The one thing I wish I knew before I took my first cruise holiday? That’s difficult to say since I was only eight years old on my first cruise, aboard the 13,000-ton MS Matsonia from Los Angeles to Honolulu. The ship had no apparent stabilizers, children’s programmes or even a 24-hr pizza bar; bare bones compared to what’s sailing the seas today. I wish I had known then that my transpacific Matsonia cruise would be the stepping stone towards decades of cruising, along with countless memories, lasting friendships and a passion for the cruise industry that I entered into in 1992. If I had known then what I know now, I’d have saved all my pennies to buy a residence on one of those condominium-style luxury ships!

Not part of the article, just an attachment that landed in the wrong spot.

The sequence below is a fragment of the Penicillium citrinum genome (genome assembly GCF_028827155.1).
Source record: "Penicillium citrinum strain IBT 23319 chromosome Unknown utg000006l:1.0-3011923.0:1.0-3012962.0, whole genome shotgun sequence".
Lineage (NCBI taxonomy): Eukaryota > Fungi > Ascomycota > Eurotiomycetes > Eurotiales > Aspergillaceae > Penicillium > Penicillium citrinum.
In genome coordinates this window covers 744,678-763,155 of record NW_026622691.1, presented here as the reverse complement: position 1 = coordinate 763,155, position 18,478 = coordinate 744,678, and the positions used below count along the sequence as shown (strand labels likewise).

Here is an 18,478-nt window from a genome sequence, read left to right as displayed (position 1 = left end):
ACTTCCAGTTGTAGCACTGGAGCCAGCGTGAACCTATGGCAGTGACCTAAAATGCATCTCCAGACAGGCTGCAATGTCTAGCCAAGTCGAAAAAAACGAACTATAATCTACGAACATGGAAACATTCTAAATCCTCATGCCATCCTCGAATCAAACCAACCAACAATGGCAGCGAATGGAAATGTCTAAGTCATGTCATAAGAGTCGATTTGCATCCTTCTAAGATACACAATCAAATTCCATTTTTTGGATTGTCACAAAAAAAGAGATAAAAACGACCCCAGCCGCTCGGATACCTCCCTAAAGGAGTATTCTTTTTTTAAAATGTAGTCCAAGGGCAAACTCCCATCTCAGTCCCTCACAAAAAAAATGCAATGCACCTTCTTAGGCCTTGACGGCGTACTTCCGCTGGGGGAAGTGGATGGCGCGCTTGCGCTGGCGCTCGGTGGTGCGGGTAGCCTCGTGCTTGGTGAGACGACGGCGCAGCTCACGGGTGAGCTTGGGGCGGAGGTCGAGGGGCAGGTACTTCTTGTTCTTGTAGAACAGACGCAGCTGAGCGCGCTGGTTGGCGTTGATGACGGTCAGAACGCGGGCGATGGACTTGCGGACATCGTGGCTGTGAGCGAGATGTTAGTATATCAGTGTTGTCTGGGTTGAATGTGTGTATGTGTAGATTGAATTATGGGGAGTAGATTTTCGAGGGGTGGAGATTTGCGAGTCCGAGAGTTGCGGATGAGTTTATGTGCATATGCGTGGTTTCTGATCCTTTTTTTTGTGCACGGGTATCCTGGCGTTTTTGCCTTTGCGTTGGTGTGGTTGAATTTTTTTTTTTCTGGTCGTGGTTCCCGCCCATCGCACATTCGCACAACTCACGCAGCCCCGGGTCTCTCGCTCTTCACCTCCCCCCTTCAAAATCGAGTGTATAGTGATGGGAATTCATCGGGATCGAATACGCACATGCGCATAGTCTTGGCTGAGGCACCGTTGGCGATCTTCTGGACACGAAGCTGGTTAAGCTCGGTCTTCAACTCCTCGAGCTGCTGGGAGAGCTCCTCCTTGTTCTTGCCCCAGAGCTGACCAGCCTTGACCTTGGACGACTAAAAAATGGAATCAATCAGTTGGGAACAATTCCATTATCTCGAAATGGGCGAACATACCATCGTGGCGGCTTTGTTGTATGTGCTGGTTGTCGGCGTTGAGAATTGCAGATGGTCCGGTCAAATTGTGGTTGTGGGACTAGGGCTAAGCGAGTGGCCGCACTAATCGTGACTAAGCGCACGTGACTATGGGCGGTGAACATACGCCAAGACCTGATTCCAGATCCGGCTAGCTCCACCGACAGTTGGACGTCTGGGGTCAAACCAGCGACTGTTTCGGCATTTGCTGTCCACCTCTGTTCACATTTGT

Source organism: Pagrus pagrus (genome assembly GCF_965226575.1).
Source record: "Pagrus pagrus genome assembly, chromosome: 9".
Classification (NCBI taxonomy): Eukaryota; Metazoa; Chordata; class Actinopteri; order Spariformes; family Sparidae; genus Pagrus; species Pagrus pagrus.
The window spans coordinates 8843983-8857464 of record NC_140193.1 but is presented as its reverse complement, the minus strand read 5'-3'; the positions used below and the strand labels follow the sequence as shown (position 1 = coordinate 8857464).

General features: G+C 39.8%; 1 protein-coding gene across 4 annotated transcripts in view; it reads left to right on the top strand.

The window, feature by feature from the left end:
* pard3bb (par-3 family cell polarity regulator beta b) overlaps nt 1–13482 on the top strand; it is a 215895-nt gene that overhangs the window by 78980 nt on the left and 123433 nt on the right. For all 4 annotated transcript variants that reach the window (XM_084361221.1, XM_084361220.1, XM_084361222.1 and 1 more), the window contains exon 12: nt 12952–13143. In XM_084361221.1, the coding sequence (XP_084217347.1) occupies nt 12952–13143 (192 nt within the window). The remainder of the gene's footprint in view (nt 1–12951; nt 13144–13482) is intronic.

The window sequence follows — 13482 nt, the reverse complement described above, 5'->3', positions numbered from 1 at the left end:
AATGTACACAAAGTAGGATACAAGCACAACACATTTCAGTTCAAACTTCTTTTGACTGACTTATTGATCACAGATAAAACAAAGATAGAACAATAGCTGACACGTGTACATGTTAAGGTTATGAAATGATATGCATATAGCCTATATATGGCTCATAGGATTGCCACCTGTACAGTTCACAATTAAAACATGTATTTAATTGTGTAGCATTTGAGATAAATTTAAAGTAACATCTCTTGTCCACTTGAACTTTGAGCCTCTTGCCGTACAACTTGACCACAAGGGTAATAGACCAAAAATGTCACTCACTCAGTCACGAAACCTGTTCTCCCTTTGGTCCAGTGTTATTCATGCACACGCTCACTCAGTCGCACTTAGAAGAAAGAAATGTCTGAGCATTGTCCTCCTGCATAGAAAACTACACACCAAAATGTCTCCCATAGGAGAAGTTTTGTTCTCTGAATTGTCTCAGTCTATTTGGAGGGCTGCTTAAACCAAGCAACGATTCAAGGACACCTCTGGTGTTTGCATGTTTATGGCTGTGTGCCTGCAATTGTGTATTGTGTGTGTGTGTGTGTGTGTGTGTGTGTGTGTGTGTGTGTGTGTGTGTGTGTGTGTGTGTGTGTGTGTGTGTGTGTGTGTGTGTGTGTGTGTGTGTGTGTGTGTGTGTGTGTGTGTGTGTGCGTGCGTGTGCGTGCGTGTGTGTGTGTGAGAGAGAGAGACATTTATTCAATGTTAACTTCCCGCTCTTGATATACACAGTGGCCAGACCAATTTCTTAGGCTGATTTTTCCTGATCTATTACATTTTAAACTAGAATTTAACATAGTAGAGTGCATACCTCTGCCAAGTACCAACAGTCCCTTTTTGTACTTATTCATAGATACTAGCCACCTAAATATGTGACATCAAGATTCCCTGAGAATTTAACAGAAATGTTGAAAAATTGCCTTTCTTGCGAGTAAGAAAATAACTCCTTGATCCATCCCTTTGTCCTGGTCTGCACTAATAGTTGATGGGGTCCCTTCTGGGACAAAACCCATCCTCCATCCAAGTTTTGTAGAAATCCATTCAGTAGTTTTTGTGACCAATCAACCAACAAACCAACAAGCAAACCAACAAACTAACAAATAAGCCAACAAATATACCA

Lynn Houghton – RoamingScribe – @Roaming_Scribe
I wish someone had explained a bit about the mechanics of seasickness. My very first voyage, we sailed from Palma, Majorca into 24 hours of rough seas before dropping anchor outside of Villefranche. By the end of that 24 hour period, in the early hours of the morning, I was camped up on an open deck on the Thomson Celebration on a sofa with my blanket. I discovered from this experience that I could not be in a closed environment (deck 2 inside cabin) without getting physically ill. But if someone had told me about the various remedies available, I might have been able to get a good night’s sleep. At least I learned, quite quickly, that you must have your sight on the horizon to combat the nausea. That is the only thing that works if you don’t want to use medicines.
Sue Bryant – Blogger for Cruise Critic UK – @sjbryant